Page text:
NOFX – "Corazon De Oro"
  • I'm glad NOFX didn't shy away from the ska-heavy songs of "Life Wont Wait." This is a great cover since it redefines the track as a straight-ahead rocker in NOFX's style. In the slower opening lines, Fat Mike slurs his vocals in homage to Tim Armstrong's famous voice.

    NOFX – "Radio"
  • At some point Fat Mike was quoted with saying he never felt the need to play another ska song again. However NOFX has taken this anthem from "Let's Go" and slowed it down to a dub rhythm with El Hefe covering the vocals. Before each chorus there is a slight pause where you'd expect NOFX to stop messing around and kick into high gear, but as Fat Mike playfully chants "Radio Radio Radio" you can almost see the smirk across his face

    Rancid – "The Moron Brothers"
  • With some Matt Freeman bass magic and one of Tim's most passionate screams of "Lets' Go!" Rancid opens their half of the album with this song from "Ribbed." Tim purposely lowers his voice in this song, which catches you off guard at first, but when he deeply slurs lyrics like "Microscopic Bugs" it's just too good…

    Rancid – "Stickin' In My Eye"
  • NOFX's opening to this song is fantastic as is and Matt' bass line makes it all the better. Lars Frederiksen sings this song from "White Trash, Two Heebs and a Bean" backed by classic Rancid buzz-saw guitars. You really get the strength of backing vocals that Rancid can pull off with three vocalists in the chorus.

    Rancid – "Bob"
  • Tim sings (in his normal tone of voice) in this song from "White Trash, Two Heebs and a Bean." The song structure isn't really changed, but Tim's singing really makes this a great cover.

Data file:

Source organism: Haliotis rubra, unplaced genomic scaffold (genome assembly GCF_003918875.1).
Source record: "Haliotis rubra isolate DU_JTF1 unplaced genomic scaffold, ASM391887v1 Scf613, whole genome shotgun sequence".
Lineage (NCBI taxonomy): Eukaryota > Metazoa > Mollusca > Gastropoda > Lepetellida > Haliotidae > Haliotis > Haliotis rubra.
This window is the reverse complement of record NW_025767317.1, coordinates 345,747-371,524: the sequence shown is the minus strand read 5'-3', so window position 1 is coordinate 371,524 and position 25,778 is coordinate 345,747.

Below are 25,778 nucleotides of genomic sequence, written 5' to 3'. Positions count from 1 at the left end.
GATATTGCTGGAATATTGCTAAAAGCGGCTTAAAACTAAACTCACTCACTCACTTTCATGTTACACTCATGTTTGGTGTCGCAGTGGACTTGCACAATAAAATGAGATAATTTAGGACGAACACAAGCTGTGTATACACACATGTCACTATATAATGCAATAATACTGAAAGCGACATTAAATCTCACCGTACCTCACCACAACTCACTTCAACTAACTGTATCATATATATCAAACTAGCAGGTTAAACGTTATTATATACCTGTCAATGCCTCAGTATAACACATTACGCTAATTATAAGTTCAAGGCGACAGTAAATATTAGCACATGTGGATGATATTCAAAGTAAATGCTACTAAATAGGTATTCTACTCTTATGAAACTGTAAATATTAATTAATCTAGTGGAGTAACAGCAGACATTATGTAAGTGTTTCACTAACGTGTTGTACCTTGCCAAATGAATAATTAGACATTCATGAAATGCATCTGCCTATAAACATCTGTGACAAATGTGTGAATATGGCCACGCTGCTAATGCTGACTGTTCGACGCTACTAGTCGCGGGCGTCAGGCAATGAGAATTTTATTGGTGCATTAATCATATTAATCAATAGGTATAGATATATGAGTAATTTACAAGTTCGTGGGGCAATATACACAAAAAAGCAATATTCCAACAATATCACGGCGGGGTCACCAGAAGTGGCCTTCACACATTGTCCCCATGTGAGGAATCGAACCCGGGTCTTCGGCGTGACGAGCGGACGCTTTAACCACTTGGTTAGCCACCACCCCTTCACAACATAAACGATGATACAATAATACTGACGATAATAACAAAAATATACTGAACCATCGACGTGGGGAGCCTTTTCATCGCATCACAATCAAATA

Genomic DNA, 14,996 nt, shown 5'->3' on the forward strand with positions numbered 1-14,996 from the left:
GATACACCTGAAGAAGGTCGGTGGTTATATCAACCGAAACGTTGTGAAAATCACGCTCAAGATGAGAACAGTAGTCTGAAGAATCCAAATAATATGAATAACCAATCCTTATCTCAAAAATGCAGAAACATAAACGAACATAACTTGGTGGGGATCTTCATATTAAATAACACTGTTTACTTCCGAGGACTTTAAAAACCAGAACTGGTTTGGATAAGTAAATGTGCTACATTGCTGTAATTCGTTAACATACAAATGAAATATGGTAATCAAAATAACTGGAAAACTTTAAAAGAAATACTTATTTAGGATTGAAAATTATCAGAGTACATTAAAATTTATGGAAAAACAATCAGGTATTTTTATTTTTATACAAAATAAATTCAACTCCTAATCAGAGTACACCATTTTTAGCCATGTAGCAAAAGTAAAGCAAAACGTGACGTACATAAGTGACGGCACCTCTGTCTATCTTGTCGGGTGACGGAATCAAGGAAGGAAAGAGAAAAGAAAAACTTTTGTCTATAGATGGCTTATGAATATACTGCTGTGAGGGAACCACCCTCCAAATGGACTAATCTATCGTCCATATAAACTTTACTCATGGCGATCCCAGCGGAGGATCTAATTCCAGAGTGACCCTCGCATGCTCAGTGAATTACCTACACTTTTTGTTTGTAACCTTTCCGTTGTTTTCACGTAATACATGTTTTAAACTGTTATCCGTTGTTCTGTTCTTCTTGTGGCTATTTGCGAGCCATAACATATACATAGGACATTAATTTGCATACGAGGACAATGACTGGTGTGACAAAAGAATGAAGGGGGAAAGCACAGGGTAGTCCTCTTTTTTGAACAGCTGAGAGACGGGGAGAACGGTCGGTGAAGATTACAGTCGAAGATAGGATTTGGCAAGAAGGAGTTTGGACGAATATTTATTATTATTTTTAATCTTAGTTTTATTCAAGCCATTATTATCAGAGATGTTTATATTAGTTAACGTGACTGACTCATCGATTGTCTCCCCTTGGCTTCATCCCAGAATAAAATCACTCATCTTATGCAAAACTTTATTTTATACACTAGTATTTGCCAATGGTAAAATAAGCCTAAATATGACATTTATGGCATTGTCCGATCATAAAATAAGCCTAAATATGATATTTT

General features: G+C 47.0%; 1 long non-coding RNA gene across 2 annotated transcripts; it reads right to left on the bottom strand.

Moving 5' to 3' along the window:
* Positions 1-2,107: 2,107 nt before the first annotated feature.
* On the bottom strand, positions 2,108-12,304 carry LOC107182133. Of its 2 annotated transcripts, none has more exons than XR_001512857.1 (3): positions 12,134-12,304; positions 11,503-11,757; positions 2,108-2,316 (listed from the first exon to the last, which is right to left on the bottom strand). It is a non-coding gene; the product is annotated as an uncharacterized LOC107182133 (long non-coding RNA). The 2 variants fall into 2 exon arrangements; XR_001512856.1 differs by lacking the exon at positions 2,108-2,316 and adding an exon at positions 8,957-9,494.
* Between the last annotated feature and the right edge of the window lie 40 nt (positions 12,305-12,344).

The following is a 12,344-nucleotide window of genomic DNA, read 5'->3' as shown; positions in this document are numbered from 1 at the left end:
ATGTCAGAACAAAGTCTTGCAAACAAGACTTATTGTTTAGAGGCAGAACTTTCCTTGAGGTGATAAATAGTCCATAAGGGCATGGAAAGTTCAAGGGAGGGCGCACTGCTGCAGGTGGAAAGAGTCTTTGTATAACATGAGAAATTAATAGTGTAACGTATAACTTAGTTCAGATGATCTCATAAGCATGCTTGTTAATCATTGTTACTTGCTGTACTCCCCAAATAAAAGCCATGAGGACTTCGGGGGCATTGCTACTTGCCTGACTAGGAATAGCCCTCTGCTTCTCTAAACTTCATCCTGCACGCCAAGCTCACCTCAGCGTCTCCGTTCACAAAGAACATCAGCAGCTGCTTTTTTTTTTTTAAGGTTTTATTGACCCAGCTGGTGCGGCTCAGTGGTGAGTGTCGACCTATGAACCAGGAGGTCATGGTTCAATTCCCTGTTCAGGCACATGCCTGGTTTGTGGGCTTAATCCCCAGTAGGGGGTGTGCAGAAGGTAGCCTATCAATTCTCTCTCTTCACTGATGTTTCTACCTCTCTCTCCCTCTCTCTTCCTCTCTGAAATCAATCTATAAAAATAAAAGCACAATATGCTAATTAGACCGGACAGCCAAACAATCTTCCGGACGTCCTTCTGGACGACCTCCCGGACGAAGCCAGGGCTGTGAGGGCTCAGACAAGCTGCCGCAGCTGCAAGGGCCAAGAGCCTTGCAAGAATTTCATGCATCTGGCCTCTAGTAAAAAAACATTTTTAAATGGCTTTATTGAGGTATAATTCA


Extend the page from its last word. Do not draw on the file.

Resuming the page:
Rancid – "Don't Call Me White"
  • Matt's voice always catches me off guard at first but I love how Rancid doesn't shy away from letting him sing on this cover from the gold "Punk In Drublic." It's a fun rendition with passionate vocals, great bass lines and a bit of playful distortion at parts.

    Rancid – "The Brews"
  • This should have been the easiest song for Rancid to cover, since it's so close to their style anyways. Maybe knowing this, they chose to instead speed up the sing along from "Punk In Drublic" as much as they could. Lars, Tim and Matt all sing the chorus, racing each other so they can barely get the Oi's in before moving on. On its own the track is fine, but knowing what it could have been makes it seem weaker then it really is.

    Rancid – "Vanilla Sex"
  • There's something funny about Lars' passionate rendition of the "pornography song" from S&M Airlines. It's not as humorous as NOFX's playful cover of "Radio," but it's a great closer for the album.

    Too many people expected this to an epic masterpiece that plays out their fanboy fantasies, but and that's not what the bands set out to make here. This is one of the most fun records I've heard in a while and will please fans of both bands. With Fat Mike writing the liner notes and Tim Armstrong putting the art together, this is an amazing document of the current punk scene.